The European Commission has criticised credit rating agency Moody's for downgrading Portugal's debt to junk status, saying the 'questionable' decision contradicted the EU's own assessments.

Amadeu Altafaj, spokesman for economic affairs commissioner Olli Rehn, said the Moody's decision was based on 'absolutely hypothetical' scenarios which are not in line with Portugal's economic programme.

'This is an unfortunate episode and raises once more the issue of the appropriateness of behaviour of credit agencies and of their so-called clairvoyance,' he told a news briefing in Brussels.

European Commission President Jose Manuel Barroso also said the Moody's decision was fuelling speculation in financial markets. Europe was looking at getting away from its reliance on the mainly US-based ratings companies, he added.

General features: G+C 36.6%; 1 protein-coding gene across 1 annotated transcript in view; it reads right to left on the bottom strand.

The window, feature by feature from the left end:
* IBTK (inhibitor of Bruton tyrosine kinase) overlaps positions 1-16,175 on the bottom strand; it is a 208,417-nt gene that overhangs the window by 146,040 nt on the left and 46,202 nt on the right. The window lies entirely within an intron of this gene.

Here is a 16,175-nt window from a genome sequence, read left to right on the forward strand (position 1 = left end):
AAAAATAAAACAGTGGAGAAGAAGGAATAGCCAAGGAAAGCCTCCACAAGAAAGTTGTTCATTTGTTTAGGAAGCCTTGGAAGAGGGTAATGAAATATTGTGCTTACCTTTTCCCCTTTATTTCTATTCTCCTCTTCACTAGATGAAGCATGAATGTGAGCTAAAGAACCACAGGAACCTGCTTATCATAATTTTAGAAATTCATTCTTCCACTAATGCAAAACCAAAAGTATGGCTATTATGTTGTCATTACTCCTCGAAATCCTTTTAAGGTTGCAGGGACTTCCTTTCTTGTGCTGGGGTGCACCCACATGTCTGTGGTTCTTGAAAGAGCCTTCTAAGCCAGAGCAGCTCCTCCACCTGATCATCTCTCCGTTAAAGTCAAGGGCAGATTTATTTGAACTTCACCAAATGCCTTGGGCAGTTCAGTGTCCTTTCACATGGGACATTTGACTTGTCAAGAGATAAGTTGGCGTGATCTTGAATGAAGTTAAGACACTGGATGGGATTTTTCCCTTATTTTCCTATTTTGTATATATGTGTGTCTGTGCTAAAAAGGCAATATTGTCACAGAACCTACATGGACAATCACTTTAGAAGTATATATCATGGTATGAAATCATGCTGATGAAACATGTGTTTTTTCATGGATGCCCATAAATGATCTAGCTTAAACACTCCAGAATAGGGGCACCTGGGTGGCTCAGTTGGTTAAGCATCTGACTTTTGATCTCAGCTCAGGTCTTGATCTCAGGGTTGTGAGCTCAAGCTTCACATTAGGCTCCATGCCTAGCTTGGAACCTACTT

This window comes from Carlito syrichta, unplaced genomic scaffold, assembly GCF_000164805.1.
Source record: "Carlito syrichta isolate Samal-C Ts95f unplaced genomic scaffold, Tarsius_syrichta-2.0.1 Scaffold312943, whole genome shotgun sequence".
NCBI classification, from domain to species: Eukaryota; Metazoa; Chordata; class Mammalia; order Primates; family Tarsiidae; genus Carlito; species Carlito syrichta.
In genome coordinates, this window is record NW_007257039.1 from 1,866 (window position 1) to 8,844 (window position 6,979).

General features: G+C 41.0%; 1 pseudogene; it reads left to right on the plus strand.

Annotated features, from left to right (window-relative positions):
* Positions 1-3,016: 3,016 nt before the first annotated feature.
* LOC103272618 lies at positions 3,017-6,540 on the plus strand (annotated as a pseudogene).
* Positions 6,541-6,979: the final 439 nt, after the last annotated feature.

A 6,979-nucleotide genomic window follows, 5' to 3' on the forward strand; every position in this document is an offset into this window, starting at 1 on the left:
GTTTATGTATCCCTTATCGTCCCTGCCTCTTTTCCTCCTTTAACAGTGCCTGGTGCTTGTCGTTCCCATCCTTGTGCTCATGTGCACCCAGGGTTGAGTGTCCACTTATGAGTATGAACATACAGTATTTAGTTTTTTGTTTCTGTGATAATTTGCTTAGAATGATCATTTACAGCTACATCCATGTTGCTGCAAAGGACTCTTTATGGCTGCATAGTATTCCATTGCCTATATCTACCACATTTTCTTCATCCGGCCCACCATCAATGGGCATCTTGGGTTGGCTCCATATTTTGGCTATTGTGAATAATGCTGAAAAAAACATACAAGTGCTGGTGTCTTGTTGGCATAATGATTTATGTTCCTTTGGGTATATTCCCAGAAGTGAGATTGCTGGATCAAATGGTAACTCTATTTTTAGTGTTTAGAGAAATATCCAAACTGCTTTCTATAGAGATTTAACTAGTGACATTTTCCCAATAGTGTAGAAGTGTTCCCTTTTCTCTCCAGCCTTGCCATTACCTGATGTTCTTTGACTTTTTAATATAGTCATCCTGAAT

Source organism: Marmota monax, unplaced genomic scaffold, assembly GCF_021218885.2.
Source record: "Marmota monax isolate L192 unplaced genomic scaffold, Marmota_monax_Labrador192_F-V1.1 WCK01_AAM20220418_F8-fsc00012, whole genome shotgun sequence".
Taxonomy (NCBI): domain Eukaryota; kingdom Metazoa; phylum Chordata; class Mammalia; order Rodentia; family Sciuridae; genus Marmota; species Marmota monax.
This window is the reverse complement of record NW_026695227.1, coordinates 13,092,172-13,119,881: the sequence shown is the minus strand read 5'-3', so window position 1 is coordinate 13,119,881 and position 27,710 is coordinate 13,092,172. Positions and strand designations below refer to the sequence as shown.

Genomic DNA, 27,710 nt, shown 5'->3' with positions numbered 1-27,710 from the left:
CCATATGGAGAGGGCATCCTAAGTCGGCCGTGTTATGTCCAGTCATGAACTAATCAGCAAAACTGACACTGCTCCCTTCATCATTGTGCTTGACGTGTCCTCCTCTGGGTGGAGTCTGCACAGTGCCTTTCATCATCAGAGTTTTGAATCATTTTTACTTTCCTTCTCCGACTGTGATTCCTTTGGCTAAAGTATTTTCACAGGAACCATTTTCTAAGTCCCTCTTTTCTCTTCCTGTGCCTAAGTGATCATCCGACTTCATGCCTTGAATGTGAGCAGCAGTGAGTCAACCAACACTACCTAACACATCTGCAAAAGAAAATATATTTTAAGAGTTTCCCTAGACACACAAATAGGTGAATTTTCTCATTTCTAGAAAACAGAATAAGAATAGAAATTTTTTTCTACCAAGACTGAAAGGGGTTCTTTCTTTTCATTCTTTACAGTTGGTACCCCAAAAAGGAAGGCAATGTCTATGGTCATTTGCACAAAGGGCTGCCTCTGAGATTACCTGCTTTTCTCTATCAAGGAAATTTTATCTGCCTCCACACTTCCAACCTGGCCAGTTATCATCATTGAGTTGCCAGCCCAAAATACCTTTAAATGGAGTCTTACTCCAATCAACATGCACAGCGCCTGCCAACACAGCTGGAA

Moody's warned yesterday that Portugal may need a second bail-out and slashed its sovereign debt to junk status. Portugal received a €78 billion bail-out earlier this year, and it will have to undergo a major austerity programme to reduce its deficit to 5.9% of GDP.

Yields on Portuguese bonds spiked today after the Moody's move. The yield, or interest rate demanded by investors, on the country's ten-year yields rose 2.038 points to 13.68%.

Moody's yesterday cited concerns that Portugal may not be able to return to borrowing in the open markets in 2013 as expected. It also referred to general fears emerging from the second Greek bail-out, that private creditors would have to share some of the burden.

Talk of second package premature - German minister

Germany's deputy finance minister told Reuters today that it was premature to discuss a second rescue package for Portugal and Berlin was confident the country could implement its reforms and get back on track.

'It is absolutely premature to talk about a second programme for Portugal. The programme has just started,' deputy finance minister Joerg Asmussen said in an interview with Reuters Insider TV.

'There is a new government in place so I would really suggest giving the government the time to do what the new government has also promised.

'We are confident they are willing and able to implement the first package to get back on track,' he said.